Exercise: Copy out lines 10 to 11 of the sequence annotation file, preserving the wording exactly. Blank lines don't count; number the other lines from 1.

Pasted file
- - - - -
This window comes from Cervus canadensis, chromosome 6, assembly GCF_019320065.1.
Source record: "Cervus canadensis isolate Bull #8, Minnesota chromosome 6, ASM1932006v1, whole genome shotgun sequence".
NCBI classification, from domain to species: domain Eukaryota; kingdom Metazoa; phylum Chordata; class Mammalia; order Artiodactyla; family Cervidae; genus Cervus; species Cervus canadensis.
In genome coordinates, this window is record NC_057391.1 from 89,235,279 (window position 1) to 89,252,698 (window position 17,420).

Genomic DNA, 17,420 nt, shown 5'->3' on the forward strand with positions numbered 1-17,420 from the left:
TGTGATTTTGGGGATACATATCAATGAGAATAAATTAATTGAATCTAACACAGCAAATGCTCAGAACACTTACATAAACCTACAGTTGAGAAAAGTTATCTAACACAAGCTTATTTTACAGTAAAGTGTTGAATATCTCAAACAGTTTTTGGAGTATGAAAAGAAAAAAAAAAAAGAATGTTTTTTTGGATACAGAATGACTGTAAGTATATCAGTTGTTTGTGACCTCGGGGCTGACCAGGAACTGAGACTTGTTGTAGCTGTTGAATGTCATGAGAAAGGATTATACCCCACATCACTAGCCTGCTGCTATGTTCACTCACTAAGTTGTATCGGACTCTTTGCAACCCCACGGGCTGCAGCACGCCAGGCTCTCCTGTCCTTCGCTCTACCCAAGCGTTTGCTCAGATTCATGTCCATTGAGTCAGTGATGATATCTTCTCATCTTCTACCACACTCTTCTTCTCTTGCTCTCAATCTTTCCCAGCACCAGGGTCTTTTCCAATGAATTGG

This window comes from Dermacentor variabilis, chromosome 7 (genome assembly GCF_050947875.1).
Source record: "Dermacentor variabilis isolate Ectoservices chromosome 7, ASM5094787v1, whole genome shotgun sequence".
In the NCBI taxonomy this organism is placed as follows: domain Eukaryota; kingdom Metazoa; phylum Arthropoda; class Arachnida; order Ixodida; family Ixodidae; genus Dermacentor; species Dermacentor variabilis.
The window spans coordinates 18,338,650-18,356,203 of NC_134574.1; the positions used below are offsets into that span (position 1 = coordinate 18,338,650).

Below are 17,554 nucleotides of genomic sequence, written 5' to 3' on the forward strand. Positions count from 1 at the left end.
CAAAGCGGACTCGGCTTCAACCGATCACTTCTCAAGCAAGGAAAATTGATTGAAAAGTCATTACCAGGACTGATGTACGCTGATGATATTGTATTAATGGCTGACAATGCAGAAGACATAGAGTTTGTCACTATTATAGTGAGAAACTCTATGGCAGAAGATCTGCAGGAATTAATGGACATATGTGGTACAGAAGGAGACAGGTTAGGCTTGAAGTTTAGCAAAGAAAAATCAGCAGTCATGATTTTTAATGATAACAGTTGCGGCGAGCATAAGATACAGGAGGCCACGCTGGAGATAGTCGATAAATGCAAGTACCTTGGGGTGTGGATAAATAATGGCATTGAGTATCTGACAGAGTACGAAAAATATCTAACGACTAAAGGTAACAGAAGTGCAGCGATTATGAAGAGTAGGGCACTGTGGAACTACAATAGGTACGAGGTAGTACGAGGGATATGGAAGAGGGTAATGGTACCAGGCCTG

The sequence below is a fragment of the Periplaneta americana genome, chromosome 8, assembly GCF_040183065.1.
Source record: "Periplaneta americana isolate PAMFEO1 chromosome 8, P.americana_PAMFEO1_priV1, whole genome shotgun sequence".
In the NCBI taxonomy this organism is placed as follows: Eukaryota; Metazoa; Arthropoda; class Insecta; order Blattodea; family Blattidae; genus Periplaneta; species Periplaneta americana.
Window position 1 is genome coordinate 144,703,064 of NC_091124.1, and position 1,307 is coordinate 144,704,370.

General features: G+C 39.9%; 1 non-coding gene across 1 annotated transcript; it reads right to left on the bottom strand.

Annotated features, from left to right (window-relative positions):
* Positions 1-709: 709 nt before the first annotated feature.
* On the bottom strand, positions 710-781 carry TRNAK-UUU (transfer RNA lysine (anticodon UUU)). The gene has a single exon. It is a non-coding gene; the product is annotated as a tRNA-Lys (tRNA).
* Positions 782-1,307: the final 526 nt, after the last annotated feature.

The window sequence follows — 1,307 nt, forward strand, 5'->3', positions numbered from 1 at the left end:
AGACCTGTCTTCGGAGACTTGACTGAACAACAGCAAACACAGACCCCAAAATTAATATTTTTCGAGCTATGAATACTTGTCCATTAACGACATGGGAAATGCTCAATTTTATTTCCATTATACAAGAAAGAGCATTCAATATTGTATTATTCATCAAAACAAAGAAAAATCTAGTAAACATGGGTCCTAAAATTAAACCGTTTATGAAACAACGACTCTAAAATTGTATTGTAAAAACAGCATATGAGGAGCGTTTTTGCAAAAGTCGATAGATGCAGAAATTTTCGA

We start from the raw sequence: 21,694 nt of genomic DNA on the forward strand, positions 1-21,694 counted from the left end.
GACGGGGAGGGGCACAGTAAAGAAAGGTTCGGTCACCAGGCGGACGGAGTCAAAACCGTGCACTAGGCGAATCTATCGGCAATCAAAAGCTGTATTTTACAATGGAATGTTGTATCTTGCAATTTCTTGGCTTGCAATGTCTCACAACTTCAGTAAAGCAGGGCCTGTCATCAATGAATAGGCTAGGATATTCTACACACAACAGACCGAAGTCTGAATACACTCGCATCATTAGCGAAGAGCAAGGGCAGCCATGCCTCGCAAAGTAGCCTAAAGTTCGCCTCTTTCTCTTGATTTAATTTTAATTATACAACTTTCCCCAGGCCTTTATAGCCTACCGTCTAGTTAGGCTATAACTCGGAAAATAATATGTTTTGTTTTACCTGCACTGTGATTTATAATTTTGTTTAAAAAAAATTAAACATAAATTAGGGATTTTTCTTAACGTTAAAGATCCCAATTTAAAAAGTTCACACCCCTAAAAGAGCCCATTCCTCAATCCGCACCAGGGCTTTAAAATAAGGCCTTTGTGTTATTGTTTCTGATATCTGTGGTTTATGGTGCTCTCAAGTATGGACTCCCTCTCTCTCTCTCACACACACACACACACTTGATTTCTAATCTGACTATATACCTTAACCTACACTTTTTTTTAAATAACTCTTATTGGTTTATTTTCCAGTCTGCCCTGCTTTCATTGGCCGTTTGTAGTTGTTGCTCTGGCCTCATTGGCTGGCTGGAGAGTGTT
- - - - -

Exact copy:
The window spans coordinates 18,338,650-18,356,203 of NC_134574.1; the positions used below are offsets into that span (position 1 = coordinate 18,338,650).

Below are 17,554 nucleotides of genomic sequence, written 5' to 3' on the forward strand. Positions count from 1 at the left end.